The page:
We are raising a child who loves books. It's so rewarding, to see her interest in the library, in bedtime readings, the written word in general. Here are five stories I like to parade out at naptime or bedtime:
5. Bus Stops (Taro Gomi, 1988)
This book tracks a bus around a vaguely San Francisco-esque city, letting riders off at various stops. Nothing fancypants. But it teaches Scout to learn how a bus functions – useful for the fantastic years to come when it becomes her only post-apocalyptic option to avoid the C.H.U.D.s and get to the nearest hover-mall.
4. Lost And Found (Oliver Jeffers, 2005)
"Once there was a boy, and one day he found a penguin at his door." Thus begins a fantastical tale that will forever lend Scout the impression that penguins are mute, idiot navigators and she's free to push off to sea in a rickety rowboat every time there's some minor penguin-related incident on the home front. Scout's interest in this book got a second wind when I started calling the boy Avery, her cousin whose name she loves to sing-song.
3. The Golden Egg Book (Margaret Wise Brown, 1947)
A rabbit stumbles upon an abandoned egg, kicks it around, throws rocks at it and rolls it down a hill – but fails to destroy the life inside. Eventually it grows tired of trying, falls asleep and accidentally incubates it, giving birth to a vengeful duckling who turns the tables on its dozing tormentor. But because ducklings are also suckers, it imprints on the bunny and they become friends. By changing every second adjective to 'sleepy', it gets Scout in a snoozy way right quick.
2. This Is Not My Hat (Jon Klassen, 2012)
A simple story, in which a pipsqueak minnow pilfers a bowler hat from a slumbering fishy behemoth and tries to justify its decision-making to the reader while on the lam. It's fun to know the thieving snot gets his just desserts off-page – though not likely in as bloody a fashion as the shifty-eyed bunny who dares poke the bear in its companion piece, I Want My Hat Back. Both books feature fabulous life lessons. Don't take what's not yours. Pick on someone your own size. If you're a crab, don't be a snitching rat. I like to read this book in the voice of a snooty Victorian-era aristocrat.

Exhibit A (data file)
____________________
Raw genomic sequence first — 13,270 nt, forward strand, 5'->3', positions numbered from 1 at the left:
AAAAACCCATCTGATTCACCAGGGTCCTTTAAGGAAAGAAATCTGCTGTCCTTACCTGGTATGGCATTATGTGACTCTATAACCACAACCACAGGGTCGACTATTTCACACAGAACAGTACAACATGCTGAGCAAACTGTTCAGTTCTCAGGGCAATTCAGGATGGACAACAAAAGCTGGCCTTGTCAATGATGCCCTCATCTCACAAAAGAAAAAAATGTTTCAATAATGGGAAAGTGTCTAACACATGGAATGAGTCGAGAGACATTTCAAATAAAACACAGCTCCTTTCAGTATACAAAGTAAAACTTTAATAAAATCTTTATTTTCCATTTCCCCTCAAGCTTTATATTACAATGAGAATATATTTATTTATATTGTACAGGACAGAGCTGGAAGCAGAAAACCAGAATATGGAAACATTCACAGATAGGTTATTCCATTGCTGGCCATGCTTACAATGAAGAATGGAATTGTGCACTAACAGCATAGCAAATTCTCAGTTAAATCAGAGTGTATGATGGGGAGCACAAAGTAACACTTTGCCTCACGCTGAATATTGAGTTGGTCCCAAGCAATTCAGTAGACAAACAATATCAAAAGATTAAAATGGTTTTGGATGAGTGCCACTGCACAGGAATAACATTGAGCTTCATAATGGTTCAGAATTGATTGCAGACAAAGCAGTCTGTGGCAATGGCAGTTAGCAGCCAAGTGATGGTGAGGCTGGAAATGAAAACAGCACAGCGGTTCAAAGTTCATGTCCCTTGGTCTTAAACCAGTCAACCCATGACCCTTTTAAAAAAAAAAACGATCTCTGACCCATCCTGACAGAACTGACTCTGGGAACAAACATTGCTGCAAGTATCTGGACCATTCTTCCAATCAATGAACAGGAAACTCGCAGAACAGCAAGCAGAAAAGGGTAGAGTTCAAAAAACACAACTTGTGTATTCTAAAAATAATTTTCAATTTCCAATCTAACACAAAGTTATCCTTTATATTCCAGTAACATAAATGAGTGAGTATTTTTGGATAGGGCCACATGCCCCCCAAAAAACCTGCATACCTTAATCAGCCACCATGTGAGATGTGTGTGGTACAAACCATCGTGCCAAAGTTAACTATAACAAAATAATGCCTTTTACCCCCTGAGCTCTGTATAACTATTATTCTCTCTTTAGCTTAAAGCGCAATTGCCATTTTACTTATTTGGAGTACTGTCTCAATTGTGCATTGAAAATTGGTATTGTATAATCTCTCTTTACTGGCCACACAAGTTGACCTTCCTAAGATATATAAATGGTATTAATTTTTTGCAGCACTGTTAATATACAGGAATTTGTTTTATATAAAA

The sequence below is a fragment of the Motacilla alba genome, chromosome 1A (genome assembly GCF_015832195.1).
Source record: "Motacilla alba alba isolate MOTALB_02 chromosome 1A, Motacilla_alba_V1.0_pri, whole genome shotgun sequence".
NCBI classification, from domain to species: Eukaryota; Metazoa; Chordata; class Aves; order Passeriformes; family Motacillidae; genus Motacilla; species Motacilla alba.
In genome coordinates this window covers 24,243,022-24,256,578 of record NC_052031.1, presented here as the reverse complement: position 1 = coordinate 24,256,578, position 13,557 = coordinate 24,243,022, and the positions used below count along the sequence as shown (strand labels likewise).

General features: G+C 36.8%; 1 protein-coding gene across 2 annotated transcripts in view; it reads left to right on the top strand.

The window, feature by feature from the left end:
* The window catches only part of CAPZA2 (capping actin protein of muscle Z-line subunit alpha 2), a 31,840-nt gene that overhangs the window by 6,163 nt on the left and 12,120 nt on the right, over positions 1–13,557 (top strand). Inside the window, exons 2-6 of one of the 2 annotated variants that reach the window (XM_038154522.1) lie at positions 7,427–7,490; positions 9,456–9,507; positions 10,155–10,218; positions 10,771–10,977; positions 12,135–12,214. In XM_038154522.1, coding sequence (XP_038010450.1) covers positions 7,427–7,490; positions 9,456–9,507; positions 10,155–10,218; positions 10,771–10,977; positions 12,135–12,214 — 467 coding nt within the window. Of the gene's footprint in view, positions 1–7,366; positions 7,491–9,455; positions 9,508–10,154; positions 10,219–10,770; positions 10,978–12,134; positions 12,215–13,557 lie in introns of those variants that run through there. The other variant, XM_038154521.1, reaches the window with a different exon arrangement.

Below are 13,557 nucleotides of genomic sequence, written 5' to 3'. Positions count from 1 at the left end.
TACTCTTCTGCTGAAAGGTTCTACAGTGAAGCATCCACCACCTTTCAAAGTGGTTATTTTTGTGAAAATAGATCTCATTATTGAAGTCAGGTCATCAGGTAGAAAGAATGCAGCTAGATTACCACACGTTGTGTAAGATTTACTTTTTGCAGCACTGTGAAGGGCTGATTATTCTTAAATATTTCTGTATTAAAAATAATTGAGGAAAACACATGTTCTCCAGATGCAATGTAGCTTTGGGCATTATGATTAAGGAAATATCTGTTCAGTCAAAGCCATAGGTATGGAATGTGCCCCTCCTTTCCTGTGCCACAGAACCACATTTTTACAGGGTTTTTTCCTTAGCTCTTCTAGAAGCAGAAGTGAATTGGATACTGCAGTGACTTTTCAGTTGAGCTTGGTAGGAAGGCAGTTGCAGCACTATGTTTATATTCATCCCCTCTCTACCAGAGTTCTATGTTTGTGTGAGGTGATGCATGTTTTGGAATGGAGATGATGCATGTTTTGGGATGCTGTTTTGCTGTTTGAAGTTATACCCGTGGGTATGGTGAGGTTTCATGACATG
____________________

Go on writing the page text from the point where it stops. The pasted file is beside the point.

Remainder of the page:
1. Where The Wild Things Are (Maurice Sendak, 1963)
I will never tire of this book. It's wonderful. I started Scout on it while she was really young, unsure of what effect the presence of so many monsters in her head just before bedtime might have. But she's been cool with it. There's a spread in which brave Max instructs the Wild Things to BE STILL, knocking them to their butts in fear – and Scout leans in on these pages and shouts BOO (translation: "Yeah, you bunch of clowns, be still"). She also used to like how Max would chase his dog down the stairs with a fork, but lately not so much.